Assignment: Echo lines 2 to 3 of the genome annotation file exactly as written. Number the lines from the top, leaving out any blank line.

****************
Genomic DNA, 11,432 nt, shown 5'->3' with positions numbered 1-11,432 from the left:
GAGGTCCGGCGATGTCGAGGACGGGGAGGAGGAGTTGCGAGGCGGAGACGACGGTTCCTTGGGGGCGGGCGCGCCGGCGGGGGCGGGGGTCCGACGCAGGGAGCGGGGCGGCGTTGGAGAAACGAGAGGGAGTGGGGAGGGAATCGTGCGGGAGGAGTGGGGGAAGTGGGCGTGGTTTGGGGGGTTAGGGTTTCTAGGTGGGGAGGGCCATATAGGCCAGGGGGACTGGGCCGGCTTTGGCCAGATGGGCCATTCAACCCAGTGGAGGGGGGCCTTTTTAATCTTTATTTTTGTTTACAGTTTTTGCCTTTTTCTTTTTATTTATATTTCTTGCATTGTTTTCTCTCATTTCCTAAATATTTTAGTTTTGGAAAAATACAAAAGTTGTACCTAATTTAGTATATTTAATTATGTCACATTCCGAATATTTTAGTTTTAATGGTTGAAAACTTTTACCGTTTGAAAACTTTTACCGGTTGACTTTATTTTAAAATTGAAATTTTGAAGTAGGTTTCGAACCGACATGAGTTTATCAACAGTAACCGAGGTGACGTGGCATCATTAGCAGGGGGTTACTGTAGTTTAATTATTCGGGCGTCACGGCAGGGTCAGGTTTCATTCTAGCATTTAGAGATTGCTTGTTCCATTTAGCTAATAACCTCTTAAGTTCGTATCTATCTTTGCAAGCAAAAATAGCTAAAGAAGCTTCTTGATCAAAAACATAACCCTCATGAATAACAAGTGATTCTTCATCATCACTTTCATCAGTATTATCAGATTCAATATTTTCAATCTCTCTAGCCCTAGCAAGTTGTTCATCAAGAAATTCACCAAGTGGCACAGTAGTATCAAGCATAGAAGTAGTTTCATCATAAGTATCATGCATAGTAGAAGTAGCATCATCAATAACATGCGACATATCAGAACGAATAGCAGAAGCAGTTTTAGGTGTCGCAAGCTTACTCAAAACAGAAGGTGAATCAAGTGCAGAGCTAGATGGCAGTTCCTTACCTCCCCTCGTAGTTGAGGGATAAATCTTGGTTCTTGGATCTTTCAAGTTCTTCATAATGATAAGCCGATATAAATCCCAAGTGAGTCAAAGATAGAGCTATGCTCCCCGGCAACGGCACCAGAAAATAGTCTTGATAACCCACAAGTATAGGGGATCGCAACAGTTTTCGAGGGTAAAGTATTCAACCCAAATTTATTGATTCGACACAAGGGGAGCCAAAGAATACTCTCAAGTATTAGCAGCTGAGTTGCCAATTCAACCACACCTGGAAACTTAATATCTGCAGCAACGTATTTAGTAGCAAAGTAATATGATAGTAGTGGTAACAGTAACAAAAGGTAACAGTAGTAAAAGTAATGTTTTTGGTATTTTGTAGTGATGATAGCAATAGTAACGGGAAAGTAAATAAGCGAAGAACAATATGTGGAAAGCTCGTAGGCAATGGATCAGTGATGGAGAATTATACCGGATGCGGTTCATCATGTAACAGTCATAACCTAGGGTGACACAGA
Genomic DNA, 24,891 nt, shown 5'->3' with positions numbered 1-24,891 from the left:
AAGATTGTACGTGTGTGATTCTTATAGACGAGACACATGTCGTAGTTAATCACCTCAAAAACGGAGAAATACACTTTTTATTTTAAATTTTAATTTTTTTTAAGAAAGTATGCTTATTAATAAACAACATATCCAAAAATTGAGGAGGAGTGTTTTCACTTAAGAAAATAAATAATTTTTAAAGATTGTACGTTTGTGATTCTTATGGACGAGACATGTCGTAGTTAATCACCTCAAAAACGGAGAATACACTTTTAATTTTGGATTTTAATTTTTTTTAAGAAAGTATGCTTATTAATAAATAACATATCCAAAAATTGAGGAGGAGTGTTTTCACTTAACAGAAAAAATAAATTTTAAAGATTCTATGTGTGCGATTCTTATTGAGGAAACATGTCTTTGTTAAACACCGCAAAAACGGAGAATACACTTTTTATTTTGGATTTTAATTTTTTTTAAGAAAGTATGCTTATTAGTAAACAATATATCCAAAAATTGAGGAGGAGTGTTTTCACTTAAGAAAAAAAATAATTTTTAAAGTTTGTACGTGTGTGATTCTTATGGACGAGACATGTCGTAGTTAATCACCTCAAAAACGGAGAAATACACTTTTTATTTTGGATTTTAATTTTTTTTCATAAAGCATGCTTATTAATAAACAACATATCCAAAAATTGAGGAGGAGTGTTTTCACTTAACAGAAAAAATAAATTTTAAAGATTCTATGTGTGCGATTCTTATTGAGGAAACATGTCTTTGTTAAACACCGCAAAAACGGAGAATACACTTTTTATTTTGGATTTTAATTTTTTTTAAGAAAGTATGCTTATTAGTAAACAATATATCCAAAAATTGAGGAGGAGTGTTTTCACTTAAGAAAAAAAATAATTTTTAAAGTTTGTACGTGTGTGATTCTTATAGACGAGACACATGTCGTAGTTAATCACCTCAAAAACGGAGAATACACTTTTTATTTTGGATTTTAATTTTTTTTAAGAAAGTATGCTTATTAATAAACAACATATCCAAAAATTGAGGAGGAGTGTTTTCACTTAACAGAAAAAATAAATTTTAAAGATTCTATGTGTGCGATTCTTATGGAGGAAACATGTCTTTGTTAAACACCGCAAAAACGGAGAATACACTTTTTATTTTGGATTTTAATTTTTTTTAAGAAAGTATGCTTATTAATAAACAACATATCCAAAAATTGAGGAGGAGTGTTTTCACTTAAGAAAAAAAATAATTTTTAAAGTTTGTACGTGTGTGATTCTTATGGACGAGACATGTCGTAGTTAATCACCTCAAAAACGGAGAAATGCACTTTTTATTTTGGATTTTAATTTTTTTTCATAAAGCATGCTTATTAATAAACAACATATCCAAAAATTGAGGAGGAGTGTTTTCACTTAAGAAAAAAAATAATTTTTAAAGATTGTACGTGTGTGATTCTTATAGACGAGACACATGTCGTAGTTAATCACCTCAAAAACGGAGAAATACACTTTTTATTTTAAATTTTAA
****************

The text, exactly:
GAGGTCCGGCGATGTCGAGGACGGGGAGGAGGAGTTGCGAGGCGGAGACGACGGTTCCTTGGGGGCGGGCGCGCCGGCGGGGGCGGGGGTCCGACGCAGGGAGCGGGGCGGCGTTGGAGAAACGAGAGGGAGTGGGGAGGGAATCGTGCGGGAGGAGTGGGGGAAGTGGGCGTGGTTTGGGGGGTTAGGGTTTCTAGGTGGGGAGGGCCATATAGGCCAGGGGGACTGGGCCGGCTTTGGCCAGATGGGCCATTCAACCCAGTGGAGGGGGGCCTTTTTAATCTTTATTTTTGTTTACAGTTTTTGCCTTTTTCTTTTTATTTATATTTCTTGCATTGTTTTCTCTCATTTCCTAAATATTTTAGTTTTGGAAAAATACAAAAGTTGTACCTAATTTAGTATATTTAATTATGTCACATTCCGAATATTTTAGTTTTAATGGTTGAAAACTTTTACCGTTTGAAAACTTTTACCGGTTGACTTTATTTTAAAATTGAAATTTTGAAGTAGGTTTCGAACCGACATGAGTTTATCAACAGTAACCGAGGTGACGTGGCATCATTAGCAGGGGGTTACTGTAGTTTAATTATTCGGGCGTCACGGCAGGGTCAGGTTTCATTCTAGCATTTAGAGATTGCTTGTTCCATTTAGCTAATAACCTCTTAAGTTCGTATCTATCTTTGCAAGCAAAAATAGCTAAAGAAGCTTCTTGATCAAAAACATAACCCTCATGAATAACAAGTGATTCTTCATCATCACTTTCATCAGTATTATCAGATTCAATATTTTCAATCTCTCTAGCCCTAGCAAGTTGTTCATCAAGAAATTCACCAAGTGGCACAGTAGTATCAAGCATAGAAGTAGTTTCATCATAAGTATCATGCATAGTAGAAGTAGCATCATCAATAACATGCGACATATCAGAACGAATAGCAGAAGCAGTTTTAGGTGTCGCAAGCTTACTCAAAACAGAAGGTGAATCAAGTGCAGAGCTAGATGGCAGTTCCTTACCTCCCCTCGTAGTTGAGGGATAAATCTTGGTTCTTGGATCTTTCAAGTTCTTCATAATGATAAGCCGATATAAATCCCAAGTGAGTCAAAGATAGAGCTATGCTCCCCGGCAACGGCACCAGAAAATAGTCTTGATAACCCACAAGTATAGGGGATCGCAACAGTTTTCGAGGGTAAAGTATTCAACCCAAATTTATTGATTCGACACAAGGGGAGCCAAAGAATACTCTCAAGTATTAGCAGCTGAGTTGCCAATTCAACCACACCTGGAAACTTAATATCTGCAGCAACGTATTTAGTAGCAAAGTAATATGATAGTAGTGGTAACAGTAACAAAAGGTAACAGTAGTAAAAGTAATGTTTTTGGTATTTTGTAGTGATGATAGCAATAGTAACGGGAAAGTAAATAAGCGAAGAACAATATGTGGAAAGCTCGTAGGCAATGGATCAGTGATGGAGAATTATACCGGATGCGGTTCATCATGTAACAGTCATAACCTAGGGTGACACAGA
Genomic DNA, 24,891 nt, shown 5'->3' with positions numbered 1-24,891 from the left: